At the conclusion of every game, win or lose, all players on the Ballard High School lacrosse team line up and file past goalie Cooper Fogle.
Some offer their thanks; others commend him on a job well done or simply pat him on the back.
It’s a ritual born out of respect.
No one on the field shoulders more responsibility for the outcome of a match than the goalie, and few in the state play the position better than Fogle.
In his first year as a starter, the junior captain has maintained an impressive 60.38 save percentage and led the Bruins (7-2) to a 6-0 record against in-state competition.
“He truly is one of the better goalies in the state, if not the best,” said second-year Ballard coach Brian Moore. “Everybody feels very confident with him in goal and they know that he’s going to make some great saves and keep us in games.”
After finishing as runners-up in the Kentucky Lacrosse Association’s second division last season, the Bruins were promoted to the eight-team Division I for 2012. They have a 3-0 record so far in league play, including wins over Lexington Catholic, Collegiate and Paul Dunbar.
Before departing to Florida for spring break, Fogle took some time to discuss his approach to life in the cage.
Chris Cahill: You played baseball and lacrosse through middle school. What made you want to devote your time exclusively to lacrosse in high school?
Cooper Fogle: My freshman year I had my mind set on baseball and worked out with the baseball team until a week before lacrosse started. I got to playing both and I just liked lacrosse. I like the non-stop action a lot more than waiting for the ball to be hit or pitched in baseball.
C.C.: How did you become a goalie?
C.F.: I started out as a midfielder, but in eighth grade at Kammerer, our goalie got injured and our coach, Mark Downer, said “Who wants to be goalie?”
I just raised my hand and said I’ll try it out. From then on I stayed in the net.
I just love the way a team reacts to a goalie. I feel like the adrenalin runs off how I’m playing that day so I make sure my energy is always up.
Honestly most of being a goalie is in your head. You always have to have a positive state of mind. If you get down after a goal gets in, you’re going to lose.
C.C.: Do you have any strategies for staying positive?
C.F.: This is going to make me sound really weird, but I have a fascination with the Buddha and what I do when I get scored on is come to my Zen.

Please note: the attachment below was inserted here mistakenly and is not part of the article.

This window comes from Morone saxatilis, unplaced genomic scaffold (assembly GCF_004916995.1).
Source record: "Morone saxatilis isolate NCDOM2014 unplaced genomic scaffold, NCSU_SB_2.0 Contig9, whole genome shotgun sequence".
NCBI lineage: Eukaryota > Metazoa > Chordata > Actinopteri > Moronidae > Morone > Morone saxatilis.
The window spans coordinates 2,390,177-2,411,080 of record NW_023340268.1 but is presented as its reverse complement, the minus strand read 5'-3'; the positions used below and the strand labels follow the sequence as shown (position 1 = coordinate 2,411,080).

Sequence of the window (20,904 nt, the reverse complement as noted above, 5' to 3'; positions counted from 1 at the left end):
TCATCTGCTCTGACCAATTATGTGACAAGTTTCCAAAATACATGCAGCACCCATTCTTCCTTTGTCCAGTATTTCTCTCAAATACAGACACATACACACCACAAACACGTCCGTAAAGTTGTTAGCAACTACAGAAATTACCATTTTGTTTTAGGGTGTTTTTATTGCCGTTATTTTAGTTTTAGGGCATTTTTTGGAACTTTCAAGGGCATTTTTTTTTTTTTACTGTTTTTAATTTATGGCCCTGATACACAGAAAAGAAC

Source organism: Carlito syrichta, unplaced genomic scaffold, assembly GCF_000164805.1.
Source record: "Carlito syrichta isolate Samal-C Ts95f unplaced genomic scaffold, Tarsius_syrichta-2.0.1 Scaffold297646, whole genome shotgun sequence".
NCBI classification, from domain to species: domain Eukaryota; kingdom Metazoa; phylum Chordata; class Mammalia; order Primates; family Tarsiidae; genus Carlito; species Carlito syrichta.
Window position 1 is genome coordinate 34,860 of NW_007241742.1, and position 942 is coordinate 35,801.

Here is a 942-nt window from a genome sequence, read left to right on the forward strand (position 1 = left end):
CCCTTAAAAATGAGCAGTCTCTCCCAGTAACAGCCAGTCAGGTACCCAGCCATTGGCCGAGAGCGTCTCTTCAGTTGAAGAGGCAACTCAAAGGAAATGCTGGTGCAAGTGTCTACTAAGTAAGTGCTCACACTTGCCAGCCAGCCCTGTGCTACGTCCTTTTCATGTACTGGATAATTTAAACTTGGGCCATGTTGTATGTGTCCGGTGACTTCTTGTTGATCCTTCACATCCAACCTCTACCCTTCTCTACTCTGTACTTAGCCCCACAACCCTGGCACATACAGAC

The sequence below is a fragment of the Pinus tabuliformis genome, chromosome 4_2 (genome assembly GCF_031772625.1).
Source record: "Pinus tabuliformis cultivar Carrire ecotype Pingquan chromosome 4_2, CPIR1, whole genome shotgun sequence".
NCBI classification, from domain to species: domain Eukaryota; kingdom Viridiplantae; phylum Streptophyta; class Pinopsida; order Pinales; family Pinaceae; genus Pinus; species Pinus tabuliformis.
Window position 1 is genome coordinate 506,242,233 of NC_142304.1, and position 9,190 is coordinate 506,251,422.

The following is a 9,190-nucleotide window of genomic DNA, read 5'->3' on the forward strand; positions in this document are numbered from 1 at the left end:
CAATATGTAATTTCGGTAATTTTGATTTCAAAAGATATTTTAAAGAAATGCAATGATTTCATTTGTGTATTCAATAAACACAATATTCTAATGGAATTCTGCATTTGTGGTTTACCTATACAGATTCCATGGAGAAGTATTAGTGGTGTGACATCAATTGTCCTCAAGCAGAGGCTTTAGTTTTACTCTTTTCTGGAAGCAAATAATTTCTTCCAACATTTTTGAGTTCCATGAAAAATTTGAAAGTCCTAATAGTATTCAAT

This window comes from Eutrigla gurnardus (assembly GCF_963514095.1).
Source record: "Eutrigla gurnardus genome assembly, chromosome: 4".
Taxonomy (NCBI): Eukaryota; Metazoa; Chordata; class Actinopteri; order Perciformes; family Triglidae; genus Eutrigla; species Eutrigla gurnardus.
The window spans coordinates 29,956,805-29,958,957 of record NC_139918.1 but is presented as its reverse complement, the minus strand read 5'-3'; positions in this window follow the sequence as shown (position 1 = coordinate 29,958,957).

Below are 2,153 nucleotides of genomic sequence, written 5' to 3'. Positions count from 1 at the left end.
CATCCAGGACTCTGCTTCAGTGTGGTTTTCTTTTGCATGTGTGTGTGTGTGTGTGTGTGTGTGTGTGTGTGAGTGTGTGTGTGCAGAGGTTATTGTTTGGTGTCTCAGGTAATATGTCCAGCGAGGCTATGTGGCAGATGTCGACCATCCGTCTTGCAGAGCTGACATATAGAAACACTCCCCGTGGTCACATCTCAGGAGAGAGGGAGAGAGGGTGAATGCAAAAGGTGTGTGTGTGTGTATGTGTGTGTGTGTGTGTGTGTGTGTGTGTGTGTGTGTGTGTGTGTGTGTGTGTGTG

If I get down, then the team will get down with me so I stay positive and forget about the goal and think about stopping the next one.
C.C.: Your parents, Rachel Platt and Gary Fogle, have been fixtures on local TV news for years. What has it been like growing up with them on TV?
C.F.: It’s weird seeing them on TV because you’re home with them all the time.
It’s like they’re two different people — one minute they’re at home and then five minutes later you see them on TV. Also, it’s hard to be sneaky when you’re with them because my mom has covered stories on everything and knows everything. It’s hard to sneak anything by her because she knows what’s up.
I also have a younger brother, Logan, who is a freshman on the lacrosse team.
C.C.: What do you do in your free time?
C.F.: I listen to music a lot and I like reading. I’m a huge fan of Barack Obama and lately I’ve been reading a couple of books about him.
I like this Northwest rapper. His name is Sol. He’s not really well known, but that’s kind of why I like him. He raps about everyday stuff if you’re a high school or college kid. I also like Maroon 5 a lot just because they’re upbeat.
C.C.: Do you have any colleges on your radar?
C.F.: I’m visiting Jacksonville University (Fla.) over the break and I like Virginia Military Institute a lot because I want to go into the Marines after college and they have a competitive lacrosse team.
C.C.: How did you get interested in the Marines?
C.F.: One of my grandpas was in the Air Force (Harry Platt) and the other one was in the Marines (Avon Fogle) during World War II. Grandpa (Fogle) would always tell me about how being in the Marines and in the military overall is a brotherhood and it’s not about you, it’s about doing something for the person next to you. That’s what I really love about the Marines and the military is not only protecting the country but fighting for your brother next to you.
That’s what I love about lacrosse, too. A team comes together as a family and you can really do great things.
C.C.: You are one of four captains on the team. What is your leadership style?
C.F.: I’m more of a quiet leader but when the adrenaline gets going and, you know, it’s a big game, I’ll snap out of my shell and get the team pumped with a couple of screams or a little speech or something like that (laughs).
C.C.: You’ve been interested in Buddhism since your freshman year. Did playing a high-pressure position have anything to do with your interest?
C.F.: Actually there is a connection because with me being a goalie, I always have to have a certain state of mind on and off the field. With Buddhism, it’s always about having a clear mind and keeping your mind calm. When I’m in the goal that’s what I have to do 24/7 so that’s why I’m so attracted to it and it really relates well to my position.
C.C.: Who do you look up to as a player?
C.F.: I guess my lacrosse idol would be Scott Rodgers. He played for Notre Dame two years ago and now he’s the goalie coach at Marquette. He was just an insane goalie. His leadership skills were ridiculous. Throughout the game he would just never stop talking to his defense. He was the Peyton Manning of lacrosse.
Marquee Matches for Fogle and the Bruins:
April 18, St. Xavier, 7:30 p.m. (home)
April 26 at Trinity, 7 p.m.
May 3 at Christian Academy, 7:30 p.m.
May 9, Kentucky Country Day, 6 p.m. (home)
Contact columnist Chris Cahill at firstname.lastname@example.org.